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Understanding SharePoint Content Types – Concept

Posted by Anthony Odole on September 5, 2008


In SharePoint 2007, Microsoft introduced a new concept called Content type. With Content type, you can re-use settings that apply to a type of content. For example, your client requires you to create a library to store four types of expense reports. These reports are not different from what a typical medium Organization uses to track expenses. The following are the type of reports they use: employee expense, departmental weekly expense, company monthly expense, and a quarterly expense reports. On looking at each type of expense report, you realize each report is different from others; they are different because they have different number and types of columns. Of course, you can create one library for each expense report type, but that will be far less than optimal. While you were thinking of creating four libraries, the client also need to store policies and procedures for three departments; the policies and procedures also have five types with different number and types of columns. Not only is creating one library per type is not the optimal solution, but it is a recipe for an unmanageable proliferation of document libraries.

Let’s take the expense report requirement as an example. After you carefully reviewed all the expense reports provided by your client, below is a list of metadata you found associated with each report type:

  • Employee weekly report:
    • Columns – Employee Name, Type of expense, Client Name, Account Number
  • Department weekly expense report:
    • Columns – Department Name, Department Manager, Month
  • Company Quarterly expense report:
    • Columns – Department Name, Quarter.


At a high level, these are expense reports, but they are four different types of expense report. If you look closely, you cannot use one document library because each type has different number and types of columns. The good news is that you can store all these, despite the differences in the number and types of columns, in a single document library. To address this requirement, you will create one document library, and then create three Content types. After you create a content type, you need to define the columns just like you define additional column when you create a document library. For each content type, you will add the columns for that type of report, i.e., a one-to-one mapping of each type of report and the content type. After creating one content type for each type of expense report, you will go into your library settings to associate the three content types you’ve created to the document library.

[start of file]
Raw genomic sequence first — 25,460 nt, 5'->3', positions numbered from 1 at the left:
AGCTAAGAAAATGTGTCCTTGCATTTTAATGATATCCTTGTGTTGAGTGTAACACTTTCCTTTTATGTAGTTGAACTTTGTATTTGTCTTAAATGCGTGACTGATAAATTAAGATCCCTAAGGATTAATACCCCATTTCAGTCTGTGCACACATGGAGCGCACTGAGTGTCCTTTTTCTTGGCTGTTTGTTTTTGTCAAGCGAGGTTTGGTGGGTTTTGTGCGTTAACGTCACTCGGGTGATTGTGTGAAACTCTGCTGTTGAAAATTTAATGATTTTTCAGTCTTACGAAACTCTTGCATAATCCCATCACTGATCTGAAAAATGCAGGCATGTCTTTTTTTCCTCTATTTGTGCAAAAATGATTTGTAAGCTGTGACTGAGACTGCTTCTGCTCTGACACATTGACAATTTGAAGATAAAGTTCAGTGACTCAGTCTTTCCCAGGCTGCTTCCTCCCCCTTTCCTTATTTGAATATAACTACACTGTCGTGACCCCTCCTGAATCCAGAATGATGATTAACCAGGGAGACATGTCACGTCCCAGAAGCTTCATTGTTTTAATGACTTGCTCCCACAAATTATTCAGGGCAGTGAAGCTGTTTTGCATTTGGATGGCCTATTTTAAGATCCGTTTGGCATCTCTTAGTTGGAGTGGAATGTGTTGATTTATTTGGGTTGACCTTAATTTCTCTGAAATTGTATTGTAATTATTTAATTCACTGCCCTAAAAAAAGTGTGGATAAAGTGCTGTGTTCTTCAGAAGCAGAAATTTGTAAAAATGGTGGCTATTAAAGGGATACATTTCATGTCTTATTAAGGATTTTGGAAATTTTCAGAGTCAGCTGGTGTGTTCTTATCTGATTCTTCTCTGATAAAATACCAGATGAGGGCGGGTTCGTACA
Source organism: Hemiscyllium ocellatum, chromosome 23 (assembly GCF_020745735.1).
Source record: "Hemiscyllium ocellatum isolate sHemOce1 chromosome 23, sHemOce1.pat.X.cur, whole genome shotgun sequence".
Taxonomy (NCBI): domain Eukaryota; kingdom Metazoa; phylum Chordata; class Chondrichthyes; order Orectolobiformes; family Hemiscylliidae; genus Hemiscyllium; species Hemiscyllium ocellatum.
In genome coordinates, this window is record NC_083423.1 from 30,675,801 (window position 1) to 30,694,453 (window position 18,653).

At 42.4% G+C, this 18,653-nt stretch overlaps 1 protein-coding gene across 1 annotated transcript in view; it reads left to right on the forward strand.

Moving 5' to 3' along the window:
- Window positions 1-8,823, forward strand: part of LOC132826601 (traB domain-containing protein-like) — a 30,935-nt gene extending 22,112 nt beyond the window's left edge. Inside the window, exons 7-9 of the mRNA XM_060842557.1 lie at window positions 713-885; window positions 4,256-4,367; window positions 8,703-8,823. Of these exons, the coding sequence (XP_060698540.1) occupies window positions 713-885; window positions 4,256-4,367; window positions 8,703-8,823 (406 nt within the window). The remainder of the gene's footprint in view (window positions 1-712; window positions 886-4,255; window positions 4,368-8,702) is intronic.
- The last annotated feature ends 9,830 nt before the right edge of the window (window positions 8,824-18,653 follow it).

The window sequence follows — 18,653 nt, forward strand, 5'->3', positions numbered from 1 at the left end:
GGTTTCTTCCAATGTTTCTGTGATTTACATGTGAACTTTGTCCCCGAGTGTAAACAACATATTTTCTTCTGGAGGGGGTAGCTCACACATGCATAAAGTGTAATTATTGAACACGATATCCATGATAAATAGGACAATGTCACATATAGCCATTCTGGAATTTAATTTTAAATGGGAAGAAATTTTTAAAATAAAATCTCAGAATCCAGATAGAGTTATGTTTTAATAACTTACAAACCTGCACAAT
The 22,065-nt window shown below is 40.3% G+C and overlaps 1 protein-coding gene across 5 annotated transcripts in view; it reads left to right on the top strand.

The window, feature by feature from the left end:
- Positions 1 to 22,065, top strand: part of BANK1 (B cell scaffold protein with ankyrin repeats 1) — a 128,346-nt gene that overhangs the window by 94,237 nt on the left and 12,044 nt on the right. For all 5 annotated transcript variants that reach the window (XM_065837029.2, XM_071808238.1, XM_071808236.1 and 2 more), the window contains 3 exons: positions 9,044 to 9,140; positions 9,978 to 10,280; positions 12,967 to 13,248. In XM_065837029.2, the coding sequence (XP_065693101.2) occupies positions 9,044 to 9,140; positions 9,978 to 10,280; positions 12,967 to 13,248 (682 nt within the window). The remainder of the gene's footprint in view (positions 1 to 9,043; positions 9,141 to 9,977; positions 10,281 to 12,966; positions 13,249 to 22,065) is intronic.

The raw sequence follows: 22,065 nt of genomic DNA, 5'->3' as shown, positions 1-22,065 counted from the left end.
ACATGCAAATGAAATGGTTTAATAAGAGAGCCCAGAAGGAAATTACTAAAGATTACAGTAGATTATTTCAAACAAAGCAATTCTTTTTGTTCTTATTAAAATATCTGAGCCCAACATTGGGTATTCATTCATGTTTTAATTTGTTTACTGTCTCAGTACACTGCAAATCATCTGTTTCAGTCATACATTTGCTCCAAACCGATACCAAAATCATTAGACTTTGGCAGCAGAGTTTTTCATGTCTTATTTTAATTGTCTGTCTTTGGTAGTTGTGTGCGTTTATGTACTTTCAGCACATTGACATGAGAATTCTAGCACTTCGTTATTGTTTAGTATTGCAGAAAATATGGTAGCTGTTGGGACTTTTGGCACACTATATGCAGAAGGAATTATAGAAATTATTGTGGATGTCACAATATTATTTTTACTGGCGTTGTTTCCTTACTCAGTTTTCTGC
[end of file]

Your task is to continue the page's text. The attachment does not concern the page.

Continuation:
After attaching the three content types to your library go to your library and click on New, and you will have three options:

  • New Employee weekly report
  • New Department Weekly report
  • New Company Quarterly report

When an employee submits an expense report, you want a workflow to route the expense report to a manager. On the other hand, the weekly expense report does not need to be routed. From an object-oriented perspective, content types are equivalent to classes, and each item created from that content type is an object.

Other than reducing the number of document libraries that you need, below some of the advantages of using content types:

  • Content type allows you to store different types of documents that should be grouped based on their user or security requirements.
  • Content type provides a single point of administration because changes to each type of content need to be made only in one place.
  • Content types, like OOP, supports inheritance. You can define a parent content type, and then create new content types that will inherit and extend the properties of the parent.
  • Content type allows you to re-use metadata, template file, workflows, and policies.


For a content type that you define at a site level, you can enable any document library within the site collections, and that content type will become available when you try to create a new item in that library. In a future article, I will show, with screenshots, an example of how to use content type to solve a common client requirement scenario.


** About the Author: Anthony Odole is a Senior Solution Architect with IBM Global Services. He is a SharePoint Subject Matter Expert. You can reach him at


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